Luis de Guindos dampened already gloomy expectations for the economy as the new conservative government got to work on its programme of tough spending cuts.
"This quarter the Spanish economy will surely see a downturn and we will return to negative growth," he told a news conference.
"Make no mistake, the next two months are not going to be easy, neither from a growth nor a jobs point of view," he said at a ceremony for his top ministry staff taking office.
The fourth-quarter outlook "is logically going to determine the (economic) profile we will enter in the coming year, which is going to be a relatively slowed-down profile."
The Spanish quoted him later telling reporters that gross domestic product would contract by 0.2 to 0.3 percent in the current quarter. Spain's official growth figure for the third quarter was zero.
Lelde Smits: Well what’s holding them [Congress] back then if we have the threat of an imminent crisis, as you say?
Jim Rogers: It would horribly painful to do what’s necessary. The problem Lelde is that the measures that America needs and not just America, many countries but especially America needs, would cause huge pain for a while. But, Lelde, if we don’t take our pain now and we wait until the market forces the pain on us, then it’s going to be you know a systemic collapse.
It’s going to be very, very serious pain; you’re going to see riots in the street. You’re going to see serious, serious problems, maybe perhaps war even. It’s better to go ahead and take the pain now, while it would be terrible for two or three or four years, at least we’d get it behind us and start over.
Yes, ladies and gents, the trillions and trillions in total financial, non-financial, government and household debt that are finally coming due will need to find willing hosts wherein to gestate. Alas, said hosts are rapidly disappearing, and as hard as they may try, the global central banks are failing at being willing replacements to the traditional repo ponzi mechanism. But back to the imminent surge in bond issuance of €720 billion which UBS has the following words to describe: "Given the contraction in the investor base for most Eurozone sovereigns on the back of the increased market volatility and spread widening experienced by most issuers, we expect funding conditions to be quite challenging next year. We expect the majority of the issuers to front-load supply in the first three months of the year and to bring to the market a number of new lines with large initial outstanding amounts." Sure enough, enjoy the holidays, because in January things are gonna get very rough: "we expect January to remain the busiest month despite a EUR 5bn reduction in bond redemptions from EUR 63bn in the first month of 2011 to EUR 58bn expected for January 2012. Consequently, net issuance in January is expected to be particularly heavy at EUR 24bn vs. EUR 22bn in 2011." In other words: hold on tight.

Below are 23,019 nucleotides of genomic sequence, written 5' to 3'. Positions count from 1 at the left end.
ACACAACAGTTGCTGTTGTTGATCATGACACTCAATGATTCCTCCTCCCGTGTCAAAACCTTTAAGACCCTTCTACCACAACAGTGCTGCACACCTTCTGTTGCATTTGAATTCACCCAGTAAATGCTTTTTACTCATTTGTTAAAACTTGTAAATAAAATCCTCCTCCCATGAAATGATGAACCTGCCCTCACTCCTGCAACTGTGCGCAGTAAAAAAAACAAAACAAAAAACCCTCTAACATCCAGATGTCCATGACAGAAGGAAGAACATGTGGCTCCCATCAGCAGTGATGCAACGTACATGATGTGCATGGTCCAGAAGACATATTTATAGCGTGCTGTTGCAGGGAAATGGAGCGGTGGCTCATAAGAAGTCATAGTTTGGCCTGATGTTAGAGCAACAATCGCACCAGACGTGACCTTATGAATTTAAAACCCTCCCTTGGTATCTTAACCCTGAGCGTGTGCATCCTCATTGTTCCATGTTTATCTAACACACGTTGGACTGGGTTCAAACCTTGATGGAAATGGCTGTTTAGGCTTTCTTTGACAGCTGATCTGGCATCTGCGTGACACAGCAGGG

The Government is considering plans to restrict the flow of money in and out of Britain to protect the economy in the event of a full-blown euro break-up.
The Treasury is working on contingency plans for the disintegration of the single currency that include capital controls.
Britain’s top four banks have about £170bn of exposure to the troubled periphery of Greece, Ireland, Italy, Portugal and Spain through loans to companies, households, rival banks and holdings of sovereign debt. For Barclays and Royal Bank of Scotland, the loans equate to more than their entire equity capital buffer.
The Ministry of Defence has been consulted about organising a mass evacuation if Britons are trapped in countries which close their borders, prevent bank withdrawals and ground flights.
Treasury officials would not comment on the specifics of any plans but said the Government always had contingency plans that cover a full range of eventualities.
A break up of the euro would have a devastating impact on the UK. HSBC economists have warned that it could trigger a global depression and forecasters at the Centre for Economic & Business Research reckon it would knock about a percentage point off UK growth – plunging the country into a full-blown recession in 2012.
The scale of economic problems alongside the existing debt burden would leave the Government with little in its armoury to combat the collapse, making capital controls one of the few viable options.